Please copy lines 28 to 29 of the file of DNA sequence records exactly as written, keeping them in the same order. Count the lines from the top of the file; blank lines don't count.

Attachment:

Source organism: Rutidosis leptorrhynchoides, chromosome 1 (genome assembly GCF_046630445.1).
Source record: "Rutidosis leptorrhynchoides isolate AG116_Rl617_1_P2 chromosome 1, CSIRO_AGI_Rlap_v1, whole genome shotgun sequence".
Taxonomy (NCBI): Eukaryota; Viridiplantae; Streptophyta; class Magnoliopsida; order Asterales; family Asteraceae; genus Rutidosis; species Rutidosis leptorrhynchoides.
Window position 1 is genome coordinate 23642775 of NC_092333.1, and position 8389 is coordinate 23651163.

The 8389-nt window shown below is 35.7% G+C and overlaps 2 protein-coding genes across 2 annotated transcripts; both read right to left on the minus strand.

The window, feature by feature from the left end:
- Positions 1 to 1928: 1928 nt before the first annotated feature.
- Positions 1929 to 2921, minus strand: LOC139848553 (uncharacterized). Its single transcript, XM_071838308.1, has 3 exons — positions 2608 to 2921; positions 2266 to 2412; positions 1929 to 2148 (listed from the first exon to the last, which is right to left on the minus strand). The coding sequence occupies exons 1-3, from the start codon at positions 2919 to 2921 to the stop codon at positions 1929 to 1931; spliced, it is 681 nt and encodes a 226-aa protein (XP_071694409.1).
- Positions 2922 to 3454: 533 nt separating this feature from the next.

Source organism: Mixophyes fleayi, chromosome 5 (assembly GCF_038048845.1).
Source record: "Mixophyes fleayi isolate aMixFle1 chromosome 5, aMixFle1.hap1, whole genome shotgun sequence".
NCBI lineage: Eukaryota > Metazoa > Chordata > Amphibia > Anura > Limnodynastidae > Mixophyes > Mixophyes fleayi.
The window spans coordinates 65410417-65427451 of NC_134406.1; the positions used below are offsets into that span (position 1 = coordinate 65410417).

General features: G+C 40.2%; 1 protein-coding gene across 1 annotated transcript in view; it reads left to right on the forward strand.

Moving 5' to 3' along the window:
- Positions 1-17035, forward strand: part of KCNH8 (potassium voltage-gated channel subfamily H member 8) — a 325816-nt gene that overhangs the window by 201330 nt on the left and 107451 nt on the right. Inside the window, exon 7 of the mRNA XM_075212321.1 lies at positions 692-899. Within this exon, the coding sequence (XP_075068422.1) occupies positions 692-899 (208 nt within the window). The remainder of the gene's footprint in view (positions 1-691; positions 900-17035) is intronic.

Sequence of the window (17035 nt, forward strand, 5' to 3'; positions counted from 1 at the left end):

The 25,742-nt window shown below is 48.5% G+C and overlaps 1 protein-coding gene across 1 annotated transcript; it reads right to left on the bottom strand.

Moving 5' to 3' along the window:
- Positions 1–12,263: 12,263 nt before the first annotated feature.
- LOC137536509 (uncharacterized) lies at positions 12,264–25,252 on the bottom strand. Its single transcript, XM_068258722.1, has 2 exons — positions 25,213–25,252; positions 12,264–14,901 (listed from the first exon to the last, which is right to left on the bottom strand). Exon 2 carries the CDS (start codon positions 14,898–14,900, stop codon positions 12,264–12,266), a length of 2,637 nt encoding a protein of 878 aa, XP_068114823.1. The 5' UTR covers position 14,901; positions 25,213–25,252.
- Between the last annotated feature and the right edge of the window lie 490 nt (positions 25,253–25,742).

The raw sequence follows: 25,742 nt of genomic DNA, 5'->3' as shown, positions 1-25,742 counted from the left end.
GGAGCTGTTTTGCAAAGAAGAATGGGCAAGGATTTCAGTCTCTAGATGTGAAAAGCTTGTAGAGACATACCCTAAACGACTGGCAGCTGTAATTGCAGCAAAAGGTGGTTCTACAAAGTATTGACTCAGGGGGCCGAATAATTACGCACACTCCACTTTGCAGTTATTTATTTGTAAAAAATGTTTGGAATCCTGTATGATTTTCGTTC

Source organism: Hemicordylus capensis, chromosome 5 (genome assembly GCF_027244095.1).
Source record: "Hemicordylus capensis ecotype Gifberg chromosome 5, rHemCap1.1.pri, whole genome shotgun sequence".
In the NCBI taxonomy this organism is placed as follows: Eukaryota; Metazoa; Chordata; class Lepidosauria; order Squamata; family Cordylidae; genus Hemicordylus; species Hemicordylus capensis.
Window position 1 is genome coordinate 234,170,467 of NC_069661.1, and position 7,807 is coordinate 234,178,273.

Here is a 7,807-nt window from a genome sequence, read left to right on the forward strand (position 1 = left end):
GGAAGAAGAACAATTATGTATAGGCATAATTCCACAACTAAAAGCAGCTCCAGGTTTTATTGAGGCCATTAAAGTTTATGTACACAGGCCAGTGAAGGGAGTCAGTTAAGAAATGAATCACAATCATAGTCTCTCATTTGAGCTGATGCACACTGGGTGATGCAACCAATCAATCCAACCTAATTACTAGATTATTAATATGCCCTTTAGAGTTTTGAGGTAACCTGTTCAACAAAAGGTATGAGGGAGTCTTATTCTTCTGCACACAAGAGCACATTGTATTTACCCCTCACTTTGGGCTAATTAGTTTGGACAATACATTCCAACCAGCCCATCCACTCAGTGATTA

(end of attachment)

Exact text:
Window position 1 is genome coordinate 234,170,467 of NC_069661.1, and position 7,807 is coordinate 234,178,273.

Here is a 7,807-nt window from a genome sequence, read left to right on the forward strand (position 1 = left end):